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My next stop was at the SpaceShip one table.

I asked Mike Melville and Brian Binnie sign a wooden desktop model. Both were real gentlemen and were a pleasure.

The rest of the people I wanted to get had fairly long lines, so I decided to browse the dealer tables a bit waiting for the lines to thin. I've been to enough of these shows to know that the lines always thin by noon, so there is no need to wait in long lines... be patient and you will get the signature you want. None of the guests are going to get up and suddenly disappear.

Next, I stopped by Rusty Schweickhart's table (Apollo 9) and had him add his signature to my Saturn V wooden model. It now has a dozen signatures on it, so signing space is getting limited.

After Rusty, Ed Gibson (Skylab), was my next stop. Always a pleasure, Mr. Gibson signed my Saturn V model as well. If I want any additional signatures on this, I may have to start using the base.

I returned to my car to unload the models -- they are a pain to carry around -- and returned to the show to have Valentina Tereshkova (the first woman in space) sign a photo for me. She looks unbelievably young for a 68 year old woman. She looks at least 10 years younger than she is. My regret is that I didn't think to take a photo with her.

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That was it for the in-person signatures. I went upstairs to meet with the UACC Board in a wonderfully air conditioned meeting room. As we had sandwiches for lunch (Thanks to Al Hallonquist for the invite!) , Al Wittnebert tossed out a folder full of bargain signed photos... a special for the UACC Officers at the meeting.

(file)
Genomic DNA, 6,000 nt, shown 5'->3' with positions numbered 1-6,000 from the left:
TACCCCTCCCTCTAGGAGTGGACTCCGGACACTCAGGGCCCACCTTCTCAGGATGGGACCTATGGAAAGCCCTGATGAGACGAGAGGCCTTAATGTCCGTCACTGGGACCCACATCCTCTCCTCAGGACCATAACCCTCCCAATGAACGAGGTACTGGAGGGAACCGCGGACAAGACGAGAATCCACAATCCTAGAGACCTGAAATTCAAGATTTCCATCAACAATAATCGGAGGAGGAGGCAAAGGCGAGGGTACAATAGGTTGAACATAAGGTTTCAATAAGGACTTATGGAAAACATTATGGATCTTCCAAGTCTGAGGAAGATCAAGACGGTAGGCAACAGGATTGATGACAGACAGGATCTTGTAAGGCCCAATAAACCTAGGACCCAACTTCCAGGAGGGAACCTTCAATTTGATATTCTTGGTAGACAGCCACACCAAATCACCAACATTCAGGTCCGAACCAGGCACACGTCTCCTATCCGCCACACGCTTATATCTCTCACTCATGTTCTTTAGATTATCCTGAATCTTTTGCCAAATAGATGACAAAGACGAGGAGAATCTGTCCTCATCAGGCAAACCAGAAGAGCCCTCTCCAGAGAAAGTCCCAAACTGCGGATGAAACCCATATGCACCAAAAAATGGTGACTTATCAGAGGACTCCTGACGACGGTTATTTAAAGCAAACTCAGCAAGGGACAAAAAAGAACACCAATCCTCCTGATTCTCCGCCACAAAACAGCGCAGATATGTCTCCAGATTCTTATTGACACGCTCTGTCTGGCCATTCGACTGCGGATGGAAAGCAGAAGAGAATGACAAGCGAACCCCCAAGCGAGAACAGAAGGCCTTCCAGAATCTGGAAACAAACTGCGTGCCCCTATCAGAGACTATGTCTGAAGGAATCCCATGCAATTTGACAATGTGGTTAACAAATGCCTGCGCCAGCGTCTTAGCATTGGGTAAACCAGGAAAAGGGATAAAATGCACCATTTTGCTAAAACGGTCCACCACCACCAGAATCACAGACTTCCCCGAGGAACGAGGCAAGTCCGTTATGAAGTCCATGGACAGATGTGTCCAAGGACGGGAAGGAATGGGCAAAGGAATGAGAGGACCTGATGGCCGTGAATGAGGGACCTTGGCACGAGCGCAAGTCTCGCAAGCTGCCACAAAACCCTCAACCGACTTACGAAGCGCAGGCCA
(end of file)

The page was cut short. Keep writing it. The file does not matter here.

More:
I wasted no time picking out this one for $10. An in-person signature from early in A-ROD's career. This could be my bargain on the year.

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After the meeting, I wanted to hit the dealer tables. I did a lot of browsing, but (thankfully) no big items caught my interest. I was thrilled to pick up this beauty from my favorite TV show for $10...

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Most importantly, I did get to say hello to lots of listpeople we all know: Al Hallonquist, Bob Russo, Steve Gruber, Kevin Taylor, Bill Owenby, Bob Glass, Sam Stein, Steve Hankow, Tracey Kornfeld, Mint Montague, Carrie in the blue flightsuit, Doug Henry, Rob Pearlman, Andy McCully & Lauren, Linn LeBlanc, Eddie Bizbub, and I know I am forgetting at least 3 or 4 more. (Sorry) I did enjoy meeting everyone I spoke with.

Overall, kudos to the UACC, Steve Hankow and Nolan Sims for putting on a great event.

Thursday, August 11, 2005

The Bronx Bleeder Pleads Guilty

From the August 11 eSCD Newsletter:


The FBI has released details regarding the guilty plea entered by former boxer Chuck Wepner, who lost to Muhammad Ali in a heavyweight championship fight in 1975 and was using the prestige of that event and his career to sell forged Ali autographs. The files were sealed until recently, but a press release now reveals that Wepner entered a guilty plea in May for conspiring to commit mail fraud. He admitted to selling memorabilia forged by John Olson, who pled guilty in 2003 and received three years probation, those sales taking place from June 1996 through March 2002.

Among the items that were sold were Champions Forever boxing posters (gold ink versions are forged). The Champions Forever forgeries were exposed in 1996 by Sports Collectors Digest, which quoted Wepner as claiming the forgeries were purchased from another party. "John (Olson) is a good kid," Wepner said in that 1996 story. "He buys things in good faith and sometimes he gets stuck." Wepner is scheduled to enter his plea and receive his sentencing on Oct. 24 in San Diego. Wepner and Olson say most of their forgeries were sold through Brian Ginsberg, who was indicted recently in San Diego on 13 counts related to the sale of forged sports and celebrity memorabilia. Ginsberg entered a not guilty plea and has a hearing set for Sept. 12. Olson was quoted in an FBI press release as saying Ginsberg paid him and Wepner about $117,000 for forged memorabilia.